While talent agencies and their managers sometimes get accused of being shady, a talent manager can bring many benefits. They can help connect you with companies that want to work with you, guide you through maintaining your own marketing and branding, and they can help you to manage the business side of things so you can focus on day-to-day postings and promotions.
But not all talent managers are alike, and some may struggle to provide you with the level of quality or results that you want. If you need to end a relationship with your manager, it’s not that different from a regular relationship breakup. It requires healthy expectations, clear boundaries, and careful tact.
1. Double-Check Your Assumptions
“It’s not you, it’s me.” That’s the stereotypical phrase used when breaking up with a romantic partner, and it holds special weight when breaking off a relationship with your social media talent manager.
Some social media mavens put too much emphasis on their manager. “My promoted post sales are down,” you might think, or you might complain to a friend: “My manager hasn’t gotten me any new leads.” Your talent manager has your business interests as their top priority, because they get paid more when you get paid more.
Check your assumptions and ensure that there aren’t other factors (e.g., seasonal changes, unclear focus, and branding on your social media feed, etc.) affecting your success. This is a great opportunity to ensure all of your assets—from your website to your media kit—are polished and working well together.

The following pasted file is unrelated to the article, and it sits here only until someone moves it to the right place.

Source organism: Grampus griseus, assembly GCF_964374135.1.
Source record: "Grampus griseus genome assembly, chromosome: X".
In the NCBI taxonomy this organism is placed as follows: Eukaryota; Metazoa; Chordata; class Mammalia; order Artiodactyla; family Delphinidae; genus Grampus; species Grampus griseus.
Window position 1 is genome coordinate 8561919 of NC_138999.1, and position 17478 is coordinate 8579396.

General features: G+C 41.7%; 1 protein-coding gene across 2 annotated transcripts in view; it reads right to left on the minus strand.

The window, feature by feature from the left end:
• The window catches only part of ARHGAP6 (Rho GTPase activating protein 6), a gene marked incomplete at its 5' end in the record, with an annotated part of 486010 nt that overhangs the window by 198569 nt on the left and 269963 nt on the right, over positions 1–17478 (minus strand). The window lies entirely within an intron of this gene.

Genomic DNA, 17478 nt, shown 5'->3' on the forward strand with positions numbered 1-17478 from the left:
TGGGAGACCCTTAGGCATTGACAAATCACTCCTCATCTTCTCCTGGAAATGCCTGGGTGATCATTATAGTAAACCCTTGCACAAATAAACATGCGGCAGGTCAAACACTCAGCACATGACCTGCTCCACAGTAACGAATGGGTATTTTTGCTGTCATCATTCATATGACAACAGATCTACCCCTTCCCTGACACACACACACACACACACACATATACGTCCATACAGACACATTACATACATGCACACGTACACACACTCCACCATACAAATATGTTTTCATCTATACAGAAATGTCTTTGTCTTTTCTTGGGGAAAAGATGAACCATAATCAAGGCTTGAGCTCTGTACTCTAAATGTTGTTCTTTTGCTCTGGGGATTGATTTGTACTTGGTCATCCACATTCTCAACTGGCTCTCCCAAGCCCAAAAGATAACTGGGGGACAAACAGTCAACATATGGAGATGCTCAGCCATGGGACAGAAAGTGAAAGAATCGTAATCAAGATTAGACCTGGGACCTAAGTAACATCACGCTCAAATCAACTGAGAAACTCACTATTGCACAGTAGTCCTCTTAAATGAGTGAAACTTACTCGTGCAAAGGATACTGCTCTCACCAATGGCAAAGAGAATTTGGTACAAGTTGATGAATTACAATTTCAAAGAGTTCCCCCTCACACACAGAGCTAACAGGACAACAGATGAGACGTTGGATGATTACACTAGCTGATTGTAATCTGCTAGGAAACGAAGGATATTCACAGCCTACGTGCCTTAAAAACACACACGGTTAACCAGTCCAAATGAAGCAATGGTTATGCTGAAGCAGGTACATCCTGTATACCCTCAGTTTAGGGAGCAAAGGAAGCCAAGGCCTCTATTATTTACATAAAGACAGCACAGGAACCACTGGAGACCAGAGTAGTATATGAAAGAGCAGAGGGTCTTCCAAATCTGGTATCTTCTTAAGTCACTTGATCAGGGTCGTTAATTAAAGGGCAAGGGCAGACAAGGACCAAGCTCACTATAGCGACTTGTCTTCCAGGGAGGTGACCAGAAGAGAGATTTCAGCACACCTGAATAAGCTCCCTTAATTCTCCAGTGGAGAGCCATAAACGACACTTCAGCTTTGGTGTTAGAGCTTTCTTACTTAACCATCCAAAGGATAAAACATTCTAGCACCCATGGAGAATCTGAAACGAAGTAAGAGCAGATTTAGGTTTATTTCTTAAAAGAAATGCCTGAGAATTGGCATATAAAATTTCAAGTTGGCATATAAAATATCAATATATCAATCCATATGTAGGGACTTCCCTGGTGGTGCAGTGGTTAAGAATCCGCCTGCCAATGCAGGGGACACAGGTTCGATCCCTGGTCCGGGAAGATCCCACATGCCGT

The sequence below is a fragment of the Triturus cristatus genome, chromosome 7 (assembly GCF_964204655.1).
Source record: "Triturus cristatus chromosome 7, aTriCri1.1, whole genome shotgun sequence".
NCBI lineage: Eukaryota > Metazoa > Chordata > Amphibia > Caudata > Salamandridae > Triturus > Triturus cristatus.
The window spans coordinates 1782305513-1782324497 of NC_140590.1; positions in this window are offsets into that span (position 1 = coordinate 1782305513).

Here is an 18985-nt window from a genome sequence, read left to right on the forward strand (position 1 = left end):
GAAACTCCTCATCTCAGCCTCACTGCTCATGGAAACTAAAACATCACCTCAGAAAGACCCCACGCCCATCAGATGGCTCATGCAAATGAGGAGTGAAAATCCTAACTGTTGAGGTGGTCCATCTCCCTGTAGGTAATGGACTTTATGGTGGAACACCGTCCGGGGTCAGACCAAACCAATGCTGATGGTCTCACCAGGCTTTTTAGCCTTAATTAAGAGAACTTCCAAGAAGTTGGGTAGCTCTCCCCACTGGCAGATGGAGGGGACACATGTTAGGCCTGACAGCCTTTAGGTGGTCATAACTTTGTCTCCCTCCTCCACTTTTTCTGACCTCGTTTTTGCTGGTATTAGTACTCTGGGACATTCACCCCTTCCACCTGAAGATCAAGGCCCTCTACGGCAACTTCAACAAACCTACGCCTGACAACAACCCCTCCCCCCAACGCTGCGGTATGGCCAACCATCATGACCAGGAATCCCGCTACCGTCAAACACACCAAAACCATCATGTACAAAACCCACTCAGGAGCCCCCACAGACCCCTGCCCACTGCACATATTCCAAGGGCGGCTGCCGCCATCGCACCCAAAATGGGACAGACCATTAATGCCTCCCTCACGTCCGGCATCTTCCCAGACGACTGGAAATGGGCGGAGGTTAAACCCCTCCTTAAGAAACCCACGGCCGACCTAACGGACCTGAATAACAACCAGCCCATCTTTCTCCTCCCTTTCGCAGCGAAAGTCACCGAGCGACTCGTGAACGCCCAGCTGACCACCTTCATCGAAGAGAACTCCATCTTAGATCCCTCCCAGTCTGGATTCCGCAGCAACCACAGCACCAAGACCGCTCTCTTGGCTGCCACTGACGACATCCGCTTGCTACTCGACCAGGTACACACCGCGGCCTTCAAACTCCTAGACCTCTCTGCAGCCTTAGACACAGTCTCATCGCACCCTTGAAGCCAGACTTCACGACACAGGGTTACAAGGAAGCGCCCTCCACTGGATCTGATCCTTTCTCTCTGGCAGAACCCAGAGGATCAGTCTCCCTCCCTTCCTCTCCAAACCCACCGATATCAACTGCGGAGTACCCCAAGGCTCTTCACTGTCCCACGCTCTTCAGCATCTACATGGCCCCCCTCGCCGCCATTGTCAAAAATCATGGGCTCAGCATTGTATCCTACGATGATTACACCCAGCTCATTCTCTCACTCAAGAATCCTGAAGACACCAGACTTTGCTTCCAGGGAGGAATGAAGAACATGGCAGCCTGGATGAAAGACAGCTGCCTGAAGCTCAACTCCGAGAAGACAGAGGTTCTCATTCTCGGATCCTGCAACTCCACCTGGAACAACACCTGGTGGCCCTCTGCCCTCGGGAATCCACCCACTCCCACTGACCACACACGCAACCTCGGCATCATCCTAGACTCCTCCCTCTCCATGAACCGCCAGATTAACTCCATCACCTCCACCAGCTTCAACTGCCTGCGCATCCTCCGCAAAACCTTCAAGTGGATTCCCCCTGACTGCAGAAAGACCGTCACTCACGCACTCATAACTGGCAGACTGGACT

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2. Know Your Legal Position
Before letting your talent agency or talent manager go, make sure you know the legal ramifications. Have you signed an exclusive contract with your talent manager? Are you required to give the agency a certain amount of forewarning? Is there a legal clause about who you can or cannot hire if you fire your manager?
Know your legal position so you know where you stand when in negotiations.
3. Don’t Burn Bridges
Whether you choose to break off the relationship over the phone, in person or via email, remember: While the world of social media seems expansive, it’s a small industry when it comes to the movers and shakers and their managers.
Stay professional and courteous. Even if you’re breaking the relationship over something that feels personal, such as management style or communication tone, don’t make it personal. Thank them for their work, call out one or two times where they really made a difference in your career, then explain that you’ve chosen to move in a new direction, and wish to end your working relationship.
4. Wrap Things Up
Even if you formalize your breakup today, there are likely still sponsored posts and other projects in the pipeline that were started while you were still represented by a talent manager. Now that the two of you have parted ways, there’s likely more onus on you to ensure things get done on time and according to plans.
Once you’ve freed yourself from an unproductive working relationship, take a second to do a self assessment:
- Where do you want to take your social media career?
- What do you need to achieve that?
- How can a talent manager help you succeed?
- What was it about this previous talent manager that made it unworkable?
- What do you want to avoid in your next talent manager?
- What do you want more of in your next talent manager?
By thinking carefully about your needs, you can focus on finding another talent manager who can help you build followers, cultivate a lucrative career, and expand your social media reach.
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By day, Josh Duvauchelle is the co-founder of Frey Union, a marketing firm in Vancouver, BC. By night, he’s a health and wellness coach featured in Teen Vogue, Men’s Journal, Shape, Men’s Fitness, and more. Find him on Instagram under @joshduv. Josh is a member of #ThePaidCrew editorial team.